Artist: Jin Young Yu, Seoul, South Corea
Location: Union Gallery, London,UK
Showcasing a cast of semi-invisible sculpted characters, Korean artist Jin Young Yu explores the disparity between the outward and inward self.
While her work depicts a large panel of situations — a meek-faced outcast wishing to be invisible to others, a family overtly flamboyant in its attempt to appear “normal” as it entertains guests, or the hidden scars we all carry with and within us — Yu’s conceptual impetus is consistently clear: to acknowledge the anxiety arising from social interactions, and to expose the implicit acts of cover-up one engages in as he or she adheres to social convention.
Yu’s work centres on the use of two opposing media, and the tropes their usage represents: the disguise — faces and clothing rendered in vibrantly painted plaster; and a yearning for invisibility — bodies moulded of ultra-transparent PVC, a material Yu prefers for its weightless, distortion-free quality.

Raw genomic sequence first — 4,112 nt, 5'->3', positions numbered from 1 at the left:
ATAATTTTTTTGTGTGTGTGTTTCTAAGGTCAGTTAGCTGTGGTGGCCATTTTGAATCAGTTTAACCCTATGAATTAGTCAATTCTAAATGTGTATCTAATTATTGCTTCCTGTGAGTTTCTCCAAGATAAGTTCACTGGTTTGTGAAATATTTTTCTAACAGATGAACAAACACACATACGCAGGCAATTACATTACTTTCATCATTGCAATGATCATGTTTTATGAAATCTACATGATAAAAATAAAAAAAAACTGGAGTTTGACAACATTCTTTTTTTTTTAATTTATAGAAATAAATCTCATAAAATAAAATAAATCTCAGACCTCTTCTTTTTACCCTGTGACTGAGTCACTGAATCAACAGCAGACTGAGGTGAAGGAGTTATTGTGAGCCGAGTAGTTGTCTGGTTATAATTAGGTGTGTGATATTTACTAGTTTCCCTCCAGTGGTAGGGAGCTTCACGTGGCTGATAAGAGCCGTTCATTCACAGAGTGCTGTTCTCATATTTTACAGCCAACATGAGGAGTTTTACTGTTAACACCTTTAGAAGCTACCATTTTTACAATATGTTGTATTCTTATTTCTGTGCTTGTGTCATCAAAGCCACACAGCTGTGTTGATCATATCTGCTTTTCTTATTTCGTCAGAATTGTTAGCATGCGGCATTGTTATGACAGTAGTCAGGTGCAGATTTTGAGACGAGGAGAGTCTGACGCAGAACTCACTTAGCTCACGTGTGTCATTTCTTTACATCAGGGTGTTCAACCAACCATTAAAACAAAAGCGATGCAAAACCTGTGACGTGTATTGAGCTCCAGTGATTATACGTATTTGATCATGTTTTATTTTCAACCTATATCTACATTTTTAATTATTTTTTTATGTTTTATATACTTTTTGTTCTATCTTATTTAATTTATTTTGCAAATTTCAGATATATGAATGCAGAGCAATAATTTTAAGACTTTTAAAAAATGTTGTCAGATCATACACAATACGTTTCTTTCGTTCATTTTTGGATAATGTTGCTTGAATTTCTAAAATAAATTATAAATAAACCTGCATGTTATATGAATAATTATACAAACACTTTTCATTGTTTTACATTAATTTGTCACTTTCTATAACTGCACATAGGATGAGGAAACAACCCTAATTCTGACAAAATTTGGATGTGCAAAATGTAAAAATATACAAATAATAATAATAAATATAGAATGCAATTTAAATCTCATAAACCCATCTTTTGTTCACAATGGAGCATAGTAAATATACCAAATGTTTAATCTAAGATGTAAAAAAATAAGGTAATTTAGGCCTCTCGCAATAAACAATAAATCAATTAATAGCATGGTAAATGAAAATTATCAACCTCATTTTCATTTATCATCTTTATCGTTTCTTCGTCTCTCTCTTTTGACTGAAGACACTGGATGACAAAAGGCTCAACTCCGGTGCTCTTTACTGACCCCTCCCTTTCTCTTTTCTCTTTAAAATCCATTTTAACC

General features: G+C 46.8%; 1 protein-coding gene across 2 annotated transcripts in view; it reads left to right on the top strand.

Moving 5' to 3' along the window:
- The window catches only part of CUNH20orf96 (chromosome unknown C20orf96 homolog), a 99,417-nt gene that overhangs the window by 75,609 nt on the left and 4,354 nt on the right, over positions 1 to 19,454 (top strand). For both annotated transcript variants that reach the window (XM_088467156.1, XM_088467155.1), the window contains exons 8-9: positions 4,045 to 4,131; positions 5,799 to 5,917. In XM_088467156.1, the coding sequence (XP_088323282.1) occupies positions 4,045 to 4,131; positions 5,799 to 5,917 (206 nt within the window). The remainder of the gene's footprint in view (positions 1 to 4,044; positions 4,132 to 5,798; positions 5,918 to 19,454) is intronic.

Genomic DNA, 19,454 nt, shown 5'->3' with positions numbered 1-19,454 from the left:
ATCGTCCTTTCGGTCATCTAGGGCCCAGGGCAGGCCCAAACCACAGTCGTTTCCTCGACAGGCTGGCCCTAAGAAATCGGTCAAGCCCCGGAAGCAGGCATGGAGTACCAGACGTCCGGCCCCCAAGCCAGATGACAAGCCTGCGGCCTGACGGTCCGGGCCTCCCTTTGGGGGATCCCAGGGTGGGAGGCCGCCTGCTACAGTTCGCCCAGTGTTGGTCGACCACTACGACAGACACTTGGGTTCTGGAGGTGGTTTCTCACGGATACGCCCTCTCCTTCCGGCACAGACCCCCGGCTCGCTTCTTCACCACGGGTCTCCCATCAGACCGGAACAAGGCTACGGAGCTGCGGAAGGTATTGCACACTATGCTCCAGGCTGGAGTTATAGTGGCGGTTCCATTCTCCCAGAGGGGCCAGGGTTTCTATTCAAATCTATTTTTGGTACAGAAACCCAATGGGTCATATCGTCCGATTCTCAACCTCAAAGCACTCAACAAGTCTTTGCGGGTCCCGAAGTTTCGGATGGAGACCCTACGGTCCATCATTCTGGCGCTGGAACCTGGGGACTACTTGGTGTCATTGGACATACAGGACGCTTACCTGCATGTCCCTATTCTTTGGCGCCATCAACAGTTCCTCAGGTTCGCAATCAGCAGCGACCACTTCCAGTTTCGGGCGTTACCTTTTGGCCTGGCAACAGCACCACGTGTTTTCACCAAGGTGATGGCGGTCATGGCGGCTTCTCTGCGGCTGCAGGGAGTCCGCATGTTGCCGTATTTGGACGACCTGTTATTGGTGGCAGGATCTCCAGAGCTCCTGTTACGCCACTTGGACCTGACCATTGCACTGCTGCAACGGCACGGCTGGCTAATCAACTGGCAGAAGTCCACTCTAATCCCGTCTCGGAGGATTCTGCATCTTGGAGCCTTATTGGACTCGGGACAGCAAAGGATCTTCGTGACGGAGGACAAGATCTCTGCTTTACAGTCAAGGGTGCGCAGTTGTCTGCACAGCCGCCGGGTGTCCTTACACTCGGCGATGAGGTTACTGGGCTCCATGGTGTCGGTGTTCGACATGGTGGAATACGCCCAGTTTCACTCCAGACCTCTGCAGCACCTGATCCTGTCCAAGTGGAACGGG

“My works are about the ‘invisible people.’ Yu explains. “It was too simple to define them as ‘the alienated people’ or ‘the depressed people.’ Instead, I thought that I, or we, could easily be one of them. My works are about people who, instead of getting along with others, choose to keep a distance from them, and be invisible or be left alone unconcerned. Instead of trying to fit into the world, they climb into a space of their own and reject other people’s intrusions.”
Jin Young Yu